Bacteriophage uptake by mammalian cell layers represents a potential sink that may impact phage therapy

Marion C. Bichet, Wai Hoe Chin, William Richards, Yu Wei Lin, Laura Avellaneda-Franco, Catherine A. Hernandez, Arianna Oddo, Oleksandr Chernyavskiy, Volker Hilsenstein, Adrian Neild, Jian Li, Nicolas Hans Voelcker, Ruzeen Patwa, Jeremy J. Barr

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Abstract

It is increasingly apparent that bacteriophages, viruses that infect bacteria and more commonly referred to as simply phages, have tropisms outside their bacterial hosts. Using live tissue culture cell imaging, we demonstrate that cell type, phage size, and morphology play a major role in phage internalization. Uptake was validated under physiological conditions using a microfluidic device. Phages adhered to mammalian tissues, with adherent phages being subsequently internalized by macropinocytosis, with functional phages accumulating intracellularly. We incorporated these results into a pharmacokinetic model demonstrating the potential impact of phage accumulation by cell layers, which represents a potential sink for circulating phages in the body. During phage therapy, high doses of phages are directly administered to a patient in order to treat a bacterial infection, thereby facilitating broad interactions between phages and mammalian cells. Understanding these interactions will have important implications on innate immune responses, phage pharmacokinetics, and the efficacy of phage therapy.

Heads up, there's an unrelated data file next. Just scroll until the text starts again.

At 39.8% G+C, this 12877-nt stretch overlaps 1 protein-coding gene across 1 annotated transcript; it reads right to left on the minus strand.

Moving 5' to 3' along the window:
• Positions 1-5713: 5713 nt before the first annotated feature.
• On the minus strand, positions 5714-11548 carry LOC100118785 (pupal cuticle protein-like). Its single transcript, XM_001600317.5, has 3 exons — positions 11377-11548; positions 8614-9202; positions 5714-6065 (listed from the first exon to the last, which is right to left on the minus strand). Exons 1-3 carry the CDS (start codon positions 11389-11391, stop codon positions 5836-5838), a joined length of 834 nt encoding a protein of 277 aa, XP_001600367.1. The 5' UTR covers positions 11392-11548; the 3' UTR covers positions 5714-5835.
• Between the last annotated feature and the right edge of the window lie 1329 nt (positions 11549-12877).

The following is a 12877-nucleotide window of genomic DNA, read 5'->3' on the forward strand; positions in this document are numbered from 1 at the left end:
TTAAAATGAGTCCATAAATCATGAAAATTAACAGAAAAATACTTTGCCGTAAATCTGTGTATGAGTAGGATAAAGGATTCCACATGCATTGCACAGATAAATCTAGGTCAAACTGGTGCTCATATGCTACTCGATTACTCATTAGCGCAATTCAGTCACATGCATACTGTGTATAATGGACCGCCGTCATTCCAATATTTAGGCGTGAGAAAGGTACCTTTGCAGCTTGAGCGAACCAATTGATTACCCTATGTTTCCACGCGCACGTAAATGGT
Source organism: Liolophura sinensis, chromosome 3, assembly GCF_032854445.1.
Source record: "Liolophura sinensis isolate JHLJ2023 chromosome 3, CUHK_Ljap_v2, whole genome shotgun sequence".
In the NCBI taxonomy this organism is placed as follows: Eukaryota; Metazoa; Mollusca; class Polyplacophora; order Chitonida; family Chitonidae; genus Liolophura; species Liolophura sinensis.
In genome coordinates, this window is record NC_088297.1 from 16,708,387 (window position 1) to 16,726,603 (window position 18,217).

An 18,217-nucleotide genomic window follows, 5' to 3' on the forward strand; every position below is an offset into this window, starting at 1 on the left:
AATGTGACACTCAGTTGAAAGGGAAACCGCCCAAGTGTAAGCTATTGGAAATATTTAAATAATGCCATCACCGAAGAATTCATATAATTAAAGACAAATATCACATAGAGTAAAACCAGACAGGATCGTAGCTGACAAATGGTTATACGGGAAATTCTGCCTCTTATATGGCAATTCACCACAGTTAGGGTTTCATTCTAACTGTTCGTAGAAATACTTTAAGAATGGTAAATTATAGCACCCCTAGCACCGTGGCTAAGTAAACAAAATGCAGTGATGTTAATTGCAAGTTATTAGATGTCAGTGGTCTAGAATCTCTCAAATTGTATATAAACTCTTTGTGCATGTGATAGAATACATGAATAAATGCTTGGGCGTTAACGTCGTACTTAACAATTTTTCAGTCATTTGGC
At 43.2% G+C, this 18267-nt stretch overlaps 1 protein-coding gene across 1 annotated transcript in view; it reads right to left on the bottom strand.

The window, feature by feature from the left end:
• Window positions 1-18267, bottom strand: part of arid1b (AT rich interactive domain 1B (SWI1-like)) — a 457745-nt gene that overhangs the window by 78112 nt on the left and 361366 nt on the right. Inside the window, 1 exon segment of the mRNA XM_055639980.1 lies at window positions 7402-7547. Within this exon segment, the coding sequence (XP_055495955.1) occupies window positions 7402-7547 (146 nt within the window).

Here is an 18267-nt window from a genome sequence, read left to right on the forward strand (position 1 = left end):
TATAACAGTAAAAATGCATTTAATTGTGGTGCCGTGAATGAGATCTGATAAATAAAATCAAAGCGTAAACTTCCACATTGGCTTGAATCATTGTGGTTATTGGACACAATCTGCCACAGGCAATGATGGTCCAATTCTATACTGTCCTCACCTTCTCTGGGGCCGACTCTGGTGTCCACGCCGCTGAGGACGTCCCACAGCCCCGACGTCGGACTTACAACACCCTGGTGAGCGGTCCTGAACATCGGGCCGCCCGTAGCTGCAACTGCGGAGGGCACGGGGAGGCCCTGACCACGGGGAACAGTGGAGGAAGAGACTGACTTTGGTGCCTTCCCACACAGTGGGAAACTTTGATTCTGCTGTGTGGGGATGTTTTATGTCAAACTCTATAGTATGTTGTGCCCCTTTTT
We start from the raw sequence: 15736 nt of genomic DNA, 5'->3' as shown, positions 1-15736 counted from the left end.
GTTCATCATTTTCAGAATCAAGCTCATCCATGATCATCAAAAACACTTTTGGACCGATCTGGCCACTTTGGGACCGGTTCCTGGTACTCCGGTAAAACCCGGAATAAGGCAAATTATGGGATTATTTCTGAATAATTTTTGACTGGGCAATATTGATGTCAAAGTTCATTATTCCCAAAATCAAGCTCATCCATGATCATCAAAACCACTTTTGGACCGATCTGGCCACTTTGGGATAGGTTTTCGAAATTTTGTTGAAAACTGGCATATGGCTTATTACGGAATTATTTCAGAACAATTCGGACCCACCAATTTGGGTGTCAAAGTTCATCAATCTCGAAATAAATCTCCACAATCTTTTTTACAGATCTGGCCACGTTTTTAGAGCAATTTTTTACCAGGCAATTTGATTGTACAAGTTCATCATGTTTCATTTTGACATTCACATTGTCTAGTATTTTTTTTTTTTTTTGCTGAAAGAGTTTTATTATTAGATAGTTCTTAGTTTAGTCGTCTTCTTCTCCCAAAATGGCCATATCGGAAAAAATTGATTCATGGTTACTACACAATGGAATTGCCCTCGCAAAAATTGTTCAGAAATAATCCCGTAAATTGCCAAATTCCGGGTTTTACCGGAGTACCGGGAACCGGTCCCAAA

Original languageEnglish
Article number102287
Number of pages32
JournaliScience
Volume24
Issue number4
DOIs
Publication statusPublished - 23 Apr 2021

Keywords

  • Immunology
  • Microbiology
  • Virology

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